A fair point. It’s been a story largely overlooked by mainstream media. Speaking to NME Jamie Bartlett offered an explanation: “I think a lot of mainstream journalists thought ‘oh, that’s a cryptocurrency story that’s for your crypto experts, I won’t touch that’ and the cryptocurrency journalists thought ‘that’s not really a cryptocurrency thing that’s a multi-level marketing scam, I won’t touch that’. It kind of fell through the gaps, which meant, amazingly, despite its size and its reach, no-one had really covered it.”

And what happened to Dr. Ruja?

Good question. No-one knows. Or rather, we don’t currently know. And that’s exactly what The Missing Cryptoqueen is attempting to resolve. Dr Ruja was due to board a plane in 2017 to attend a conference. She never arrived and has not been seen since. In the series, Jamie and Georgia pick through the story stage-by-stage in their attempt to track her down. It’s seen them travel all over: from Germany to meet workers at a factory Ruja once owned, to the wealthy suburbs of Amsterdam to speak to senior ex-OneCoin employees, like the larger-the-life Igor Alberts. Early in the series, they find themselves at a OneCoin event in Bucharest, Romania; a beauty pageant of sorts (Miss OneLife), where afterward they’re led to believe Dr. Ruja might have been in attendance.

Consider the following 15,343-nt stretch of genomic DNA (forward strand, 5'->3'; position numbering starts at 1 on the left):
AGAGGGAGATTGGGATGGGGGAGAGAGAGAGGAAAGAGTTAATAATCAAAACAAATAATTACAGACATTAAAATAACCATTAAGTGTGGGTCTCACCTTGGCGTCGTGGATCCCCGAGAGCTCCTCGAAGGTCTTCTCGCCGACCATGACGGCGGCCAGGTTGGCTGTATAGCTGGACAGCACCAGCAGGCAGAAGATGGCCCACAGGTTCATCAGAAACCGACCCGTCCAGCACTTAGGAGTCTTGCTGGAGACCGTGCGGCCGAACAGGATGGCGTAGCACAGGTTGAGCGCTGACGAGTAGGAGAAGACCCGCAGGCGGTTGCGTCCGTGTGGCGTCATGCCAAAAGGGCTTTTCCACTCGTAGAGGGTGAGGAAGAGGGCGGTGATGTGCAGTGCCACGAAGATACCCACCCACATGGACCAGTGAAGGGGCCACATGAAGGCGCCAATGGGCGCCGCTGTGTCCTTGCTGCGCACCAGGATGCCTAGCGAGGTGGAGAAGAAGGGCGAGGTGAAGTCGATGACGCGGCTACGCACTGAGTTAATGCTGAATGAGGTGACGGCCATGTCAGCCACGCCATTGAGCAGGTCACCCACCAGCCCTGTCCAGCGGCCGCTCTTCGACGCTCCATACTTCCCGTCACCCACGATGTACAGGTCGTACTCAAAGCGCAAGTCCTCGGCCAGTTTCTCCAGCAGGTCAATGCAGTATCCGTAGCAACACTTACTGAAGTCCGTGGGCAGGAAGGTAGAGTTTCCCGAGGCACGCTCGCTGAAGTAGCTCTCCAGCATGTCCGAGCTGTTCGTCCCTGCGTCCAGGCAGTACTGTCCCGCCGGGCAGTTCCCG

Ok then – *SPOILER ALERT* – do they find her?

The final episode of the eight-part series was published on Monday 4 November 2019, and there was still no sign of Dr. Ruja. In an interview before it aired Jamie revealed to NME that much of that episode takes place in Uganda. “I think people are going to be quite surprised by what they hear and what we find,” he said. “But I don’t think the story is going to be quite over.”